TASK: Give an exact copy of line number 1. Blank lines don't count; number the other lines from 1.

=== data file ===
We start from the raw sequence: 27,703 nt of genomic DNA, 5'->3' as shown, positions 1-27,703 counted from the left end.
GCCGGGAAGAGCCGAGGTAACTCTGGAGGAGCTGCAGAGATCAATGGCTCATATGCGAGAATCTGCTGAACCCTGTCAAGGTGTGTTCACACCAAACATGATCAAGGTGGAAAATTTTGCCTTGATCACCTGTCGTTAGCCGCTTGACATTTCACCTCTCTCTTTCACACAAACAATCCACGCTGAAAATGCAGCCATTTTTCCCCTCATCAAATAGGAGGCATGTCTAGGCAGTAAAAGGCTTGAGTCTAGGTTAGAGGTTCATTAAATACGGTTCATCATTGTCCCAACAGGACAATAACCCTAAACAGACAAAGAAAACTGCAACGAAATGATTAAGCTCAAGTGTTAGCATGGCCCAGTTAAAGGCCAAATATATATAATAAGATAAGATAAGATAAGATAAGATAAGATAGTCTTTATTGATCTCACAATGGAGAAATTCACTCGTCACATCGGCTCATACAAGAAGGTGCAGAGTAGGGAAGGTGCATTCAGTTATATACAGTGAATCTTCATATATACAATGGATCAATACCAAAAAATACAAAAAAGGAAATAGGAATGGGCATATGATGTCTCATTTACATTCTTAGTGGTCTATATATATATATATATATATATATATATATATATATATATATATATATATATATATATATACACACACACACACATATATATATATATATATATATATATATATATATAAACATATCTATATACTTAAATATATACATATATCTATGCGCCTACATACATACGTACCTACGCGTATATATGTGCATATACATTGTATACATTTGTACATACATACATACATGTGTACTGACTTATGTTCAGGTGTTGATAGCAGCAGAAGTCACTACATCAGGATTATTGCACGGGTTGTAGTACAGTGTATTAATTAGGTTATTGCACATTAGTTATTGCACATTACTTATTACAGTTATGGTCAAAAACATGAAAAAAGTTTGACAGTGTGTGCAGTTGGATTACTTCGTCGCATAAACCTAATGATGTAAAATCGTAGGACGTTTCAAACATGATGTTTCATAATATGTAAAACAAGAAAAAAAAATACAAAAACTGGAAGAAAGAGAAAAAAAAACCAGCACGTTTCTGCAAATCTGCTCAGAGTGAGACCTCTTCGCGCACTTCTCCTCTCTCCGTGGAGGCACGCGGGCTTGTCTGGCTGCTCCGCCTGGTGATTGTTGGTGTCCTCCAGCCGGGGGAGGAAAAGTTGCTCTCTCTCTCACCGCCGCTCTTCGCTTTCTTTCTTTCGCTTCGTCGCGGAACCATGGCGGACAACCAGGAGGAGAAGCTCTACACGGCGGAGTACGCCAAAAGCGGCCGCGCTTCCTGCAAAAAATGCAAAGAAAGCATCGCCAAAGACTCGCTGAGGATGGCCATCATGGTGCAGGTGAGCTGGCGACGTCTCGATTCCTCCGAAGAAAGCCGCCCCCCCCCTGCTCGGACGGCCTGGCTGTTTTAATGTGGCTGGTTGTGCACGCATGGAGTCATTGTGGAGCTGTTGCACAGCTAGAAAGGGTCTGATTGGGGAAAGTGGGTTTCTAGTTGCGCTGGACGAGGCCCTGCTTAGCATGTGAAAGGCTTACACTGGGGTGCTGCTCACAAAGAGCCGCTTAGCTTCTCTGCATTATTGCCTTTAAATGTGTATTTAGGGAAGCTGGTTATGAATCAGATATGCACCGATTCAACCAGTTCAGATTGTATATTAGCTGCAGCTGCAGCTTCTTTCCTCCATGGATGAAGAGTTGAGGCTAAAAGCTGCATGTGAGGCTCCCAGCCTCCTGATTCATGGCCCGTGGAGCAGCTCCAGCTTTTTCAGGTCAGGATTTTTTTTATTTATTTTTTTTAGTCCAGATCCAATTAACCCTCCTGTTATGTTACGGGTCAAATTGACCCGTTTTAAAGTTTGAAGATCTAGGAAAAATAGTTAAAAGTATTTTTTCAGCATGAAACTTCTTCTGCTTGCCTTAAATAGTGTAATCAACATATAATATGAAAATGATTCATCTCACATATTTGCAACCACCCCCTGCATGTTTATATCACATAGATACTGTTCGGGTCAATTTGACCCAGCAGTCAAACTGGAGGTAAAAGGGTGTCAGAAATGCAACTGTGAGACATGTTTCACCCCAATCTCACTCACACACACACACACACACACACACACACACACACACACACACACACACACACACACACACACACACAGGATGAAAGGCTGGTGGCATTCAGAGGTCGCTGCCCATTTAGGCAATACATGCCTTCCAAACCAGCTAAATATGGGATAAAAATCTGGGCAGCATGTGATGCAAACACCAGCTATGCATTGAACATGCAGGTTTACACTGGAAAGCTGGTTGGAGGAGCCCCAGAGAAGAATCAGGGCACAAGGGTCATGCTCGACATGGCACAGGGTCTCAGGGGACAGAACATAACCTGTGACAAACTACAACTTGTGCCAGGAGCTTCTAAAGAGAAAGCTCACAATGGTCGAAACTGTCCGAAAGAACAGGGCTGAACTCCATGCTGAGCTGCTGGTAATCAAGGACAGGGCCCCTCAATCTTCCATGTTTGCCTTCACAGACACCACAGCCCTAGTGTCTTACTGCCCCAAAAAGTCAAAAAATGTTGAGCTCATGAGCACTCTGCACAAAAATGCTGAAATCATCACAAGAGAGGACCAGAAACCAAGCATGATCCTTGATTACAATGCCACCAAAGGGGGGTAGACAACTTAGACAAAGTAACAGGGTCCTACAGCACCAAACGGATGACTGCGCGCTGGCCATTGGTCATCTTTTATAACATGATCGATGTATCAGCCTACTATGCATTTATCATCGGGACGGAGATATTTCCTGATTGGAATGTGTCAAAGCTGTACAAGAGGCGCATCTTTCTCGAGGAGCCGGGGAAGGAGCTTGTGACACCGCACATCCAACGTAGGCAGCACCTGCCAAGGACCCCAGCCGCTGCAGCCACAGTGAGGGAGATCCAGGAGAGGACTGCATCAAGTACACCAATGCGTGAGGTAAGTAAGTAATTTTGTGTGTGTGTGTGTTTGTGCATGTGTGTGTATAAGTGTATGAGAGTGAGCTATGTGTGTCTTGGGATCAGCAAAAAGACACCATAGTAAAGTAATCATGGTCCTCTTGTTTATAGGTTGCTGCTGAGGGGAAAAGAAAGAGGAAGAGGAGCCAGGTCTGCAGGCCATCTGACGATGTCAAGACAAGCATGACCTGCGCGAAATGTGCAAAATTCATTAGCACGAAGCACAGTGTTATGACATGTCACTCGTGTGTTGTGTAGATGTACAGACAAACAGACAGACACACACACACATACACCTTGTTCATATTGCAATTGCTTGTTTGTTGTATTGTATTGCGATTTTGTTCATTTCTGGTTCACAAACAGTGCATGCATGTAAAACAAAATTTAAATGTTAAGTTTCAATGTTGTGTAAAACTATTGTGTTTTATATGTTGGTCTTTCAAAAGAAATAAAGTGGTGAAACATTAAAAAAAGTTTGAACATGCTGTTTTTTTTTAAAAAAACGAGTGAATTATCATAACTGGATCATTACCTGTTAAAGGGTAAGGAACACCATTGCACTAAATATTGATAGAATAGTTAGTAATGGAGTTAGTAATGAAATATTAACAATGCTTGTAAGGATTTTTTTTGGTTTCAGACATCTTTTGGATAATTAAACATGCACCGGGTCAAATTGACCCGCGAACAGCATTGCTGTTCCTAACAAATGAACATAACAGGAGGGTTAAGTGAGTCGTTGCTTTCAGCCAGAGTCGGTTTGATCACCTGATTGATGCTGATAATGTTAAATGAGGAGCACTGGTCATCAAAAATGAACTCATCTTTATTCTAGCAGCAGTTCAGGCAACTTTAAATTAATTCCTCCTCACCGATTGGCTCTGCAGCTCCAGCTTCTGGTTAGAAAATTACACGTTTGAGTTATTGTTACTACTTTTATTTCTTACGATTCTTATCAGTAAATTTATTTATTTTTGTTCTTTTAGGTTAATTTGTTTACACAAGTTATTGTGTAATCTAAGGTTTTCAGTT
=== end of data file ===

We start from the raw sequence: 27,703 nt of genomic DNA, 5'->3' as shown, positions 1-27,703 counted from the left end.